Saturday, February 25, 2012

Further Developing Tech

The Army seeks a commercial and/or cooperative development partner for a rapid clotting technology to use in a variety of emergency and surgical situations. New technology applied to clotting could be used by first responders, emergency room professionals, and surgeons.

Hemorrhage is one of the most common causes of death among people who die prior to reaching an emergency room or patients that die in the operating room. Research has demonstrated the individual effectiveness of recombinant “factor VIIa” and “fibrinogen” in clotting. VIIa plays a key role in activating the blood coagulation process and fibrinogen provides the raw materials needed to make an effective clot.

The Army has patented the combination of recombinant “factor VIIa” and “fibrinogen” for stemming blood loss and restoring hemostasis. The combination is administered intravenously and circulates safely through the body to the site of injury. The approach would be especially useful for treating multiple wounds and internal bleeding.

Advantages to using this approach to treating clotting would mean that trauma could be treated in the field or on the way to the hospital, components could be stored for years in dry form or for months in a wet form, it’s easy to use and reconstitutes quickly, can be administered via IV, and is useful in difficult cases to help control bleeding in hard-to-reach injuries.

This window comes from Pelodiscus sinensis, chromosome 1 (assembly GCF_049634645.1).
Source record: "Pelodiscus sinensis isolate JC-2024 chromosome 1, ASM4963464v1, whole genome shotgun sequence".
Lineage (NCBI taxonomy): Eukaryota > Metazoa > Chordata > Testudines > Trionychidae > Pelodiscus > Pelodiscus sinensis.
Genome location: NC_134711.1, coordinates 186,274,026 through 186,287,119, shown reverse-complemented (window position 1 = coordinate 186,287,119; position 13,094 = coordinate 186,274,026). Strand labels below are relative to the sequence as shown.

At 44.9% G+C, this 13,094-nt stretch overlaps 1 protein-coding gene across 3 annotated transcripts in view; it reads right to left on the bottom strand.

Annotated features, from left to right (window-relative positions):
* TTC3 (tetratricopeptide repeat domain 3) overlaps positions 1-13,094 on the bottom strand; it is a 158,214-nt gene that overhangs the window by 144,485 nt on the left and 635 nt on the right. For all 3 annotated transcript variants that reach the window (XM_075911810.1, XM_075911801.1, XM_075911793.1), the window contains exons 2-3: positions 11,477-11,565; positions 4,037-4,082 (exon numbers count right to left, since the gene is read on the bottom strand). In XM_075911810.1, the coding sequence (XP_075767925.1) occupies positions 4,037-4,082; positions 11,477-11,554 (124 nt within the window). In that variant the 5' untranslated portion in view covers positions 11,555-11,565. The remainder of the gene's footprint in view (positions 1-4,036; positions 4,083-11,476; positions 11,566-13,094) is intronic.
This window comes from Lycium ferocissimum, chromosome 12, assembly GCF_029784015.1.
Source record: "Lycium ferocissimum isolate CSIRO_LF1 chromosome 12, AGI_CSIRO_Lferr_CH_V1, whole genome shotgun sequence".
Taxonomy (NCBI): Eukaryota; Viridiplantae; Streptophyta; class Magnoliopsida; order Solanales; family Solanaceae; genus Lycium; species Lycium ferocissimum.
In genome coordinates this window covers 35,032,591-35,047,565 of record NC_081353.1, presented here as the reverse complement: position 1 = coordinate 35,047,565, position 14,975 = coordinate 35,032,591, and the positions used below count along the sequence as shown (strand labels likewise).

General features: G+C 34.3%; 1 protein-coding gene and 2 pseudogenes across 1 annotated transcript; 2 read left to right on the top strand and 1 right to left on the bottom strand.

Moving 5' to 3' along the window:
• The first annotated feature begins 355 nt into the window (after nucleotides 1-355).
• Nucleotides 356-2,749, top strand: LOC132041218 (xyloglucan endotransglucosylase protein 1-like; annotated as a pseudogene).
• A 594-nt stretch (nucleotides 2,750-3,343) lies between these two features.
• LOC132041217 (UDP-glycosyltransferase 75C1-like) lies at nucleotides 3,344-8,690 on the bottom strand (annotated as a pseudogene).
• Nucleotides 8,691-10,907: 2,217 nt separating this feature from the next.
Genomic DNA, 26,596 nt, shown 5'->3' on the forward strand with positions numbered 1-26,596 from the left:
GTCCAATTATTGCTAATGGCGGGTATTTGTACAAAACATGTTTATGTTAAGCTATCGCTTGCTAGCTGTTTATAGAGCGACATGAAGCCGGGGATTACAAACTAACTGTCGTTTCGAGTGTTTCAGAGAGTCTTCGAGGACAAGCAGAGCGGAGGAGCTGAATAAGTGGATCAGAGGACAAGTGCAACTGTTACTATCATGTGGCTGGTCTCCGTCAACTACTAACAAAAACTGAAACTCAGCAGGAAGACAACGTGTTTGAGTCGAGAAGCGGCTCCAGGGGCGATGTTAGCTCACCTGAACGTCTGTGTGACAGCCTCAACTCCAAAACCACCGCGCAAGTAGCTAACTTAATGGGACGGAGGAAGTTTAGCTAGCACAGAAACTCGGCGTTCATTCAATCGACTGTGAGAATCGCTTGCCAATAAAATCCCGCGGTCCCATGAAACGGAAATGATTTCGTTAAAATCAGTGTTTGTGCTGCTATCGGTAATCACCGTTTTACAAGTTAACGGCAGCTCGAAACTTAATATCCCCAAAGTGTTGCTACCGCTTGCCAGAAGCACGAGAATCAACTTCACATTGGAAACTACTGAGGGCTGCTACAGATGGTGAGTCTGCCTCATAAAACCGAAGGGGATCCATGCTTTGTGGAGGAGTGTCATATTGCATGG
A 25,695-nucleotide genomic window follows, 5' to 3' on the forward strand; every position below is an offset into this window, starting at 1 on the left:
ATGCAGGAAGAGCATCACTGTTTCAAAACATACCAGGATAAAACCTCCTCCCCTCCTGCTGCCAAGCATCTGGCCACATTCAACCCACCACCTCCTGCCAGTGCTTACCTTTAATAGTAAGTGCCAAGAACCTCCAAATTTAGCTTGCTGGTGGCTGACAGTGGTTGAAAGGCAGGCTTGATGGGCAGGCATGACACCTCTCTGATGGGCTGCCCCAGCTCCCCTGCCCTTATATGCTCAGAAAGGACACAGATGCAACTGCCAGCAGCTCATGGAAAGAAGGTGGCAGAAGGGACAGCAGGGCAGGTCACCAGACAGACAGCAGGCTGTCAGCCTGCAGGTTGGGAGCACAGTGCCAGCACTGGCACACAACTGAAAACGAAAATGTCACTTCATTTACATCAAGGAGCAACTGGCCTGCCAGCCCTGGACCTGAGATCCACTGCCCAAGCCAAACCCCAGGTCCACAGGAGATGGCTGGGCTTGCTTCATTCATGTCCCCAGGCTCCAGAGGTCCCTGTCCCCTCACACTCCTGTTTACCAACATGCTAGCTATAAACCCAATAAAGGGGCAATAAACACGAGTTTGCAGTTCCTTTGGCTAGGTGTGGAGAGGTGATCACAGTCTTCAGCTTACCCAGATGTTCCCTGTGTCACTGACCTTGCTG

The Air Force has developed a realistic training simulator to use for Negative Pressure Wound Therapy (NPWT) that incorporates bleeding, fluid extraction, pulse points. It can be used to represent various wound types and depths such as bed sores, diabetic ulcers, and blast/high energy trauma on different anatomic locations.

A need exists for improved NPWT training and simulation as current NPWT training devices offer limited physiological realism and functionality. FDA has issued an advisory on deaths and injuries associated with NPWT over a two year period. FDA reports that adequate training is needed as the first potential remedy especially for home and long-term care facility users where most deaths occur.

So far, a prototype of an Air Force’s trainer has been constructed with commercial off-the-shelf components. Final designs and configurations for the trainer are flexible and can be determined by the commercial developer. The trainer can be developed as a standalone task trainer or engineered for use with high fidelity simulators. The prototype trainer is built and tested and now the Air Force is looking for potential for R &D collaboration. The U.S patent application is available for license.

For more information on both opportunities, email Darin D. Oelkers at or call (406) 994-7723 or email Dan Swanson at or call (406) 994-7736.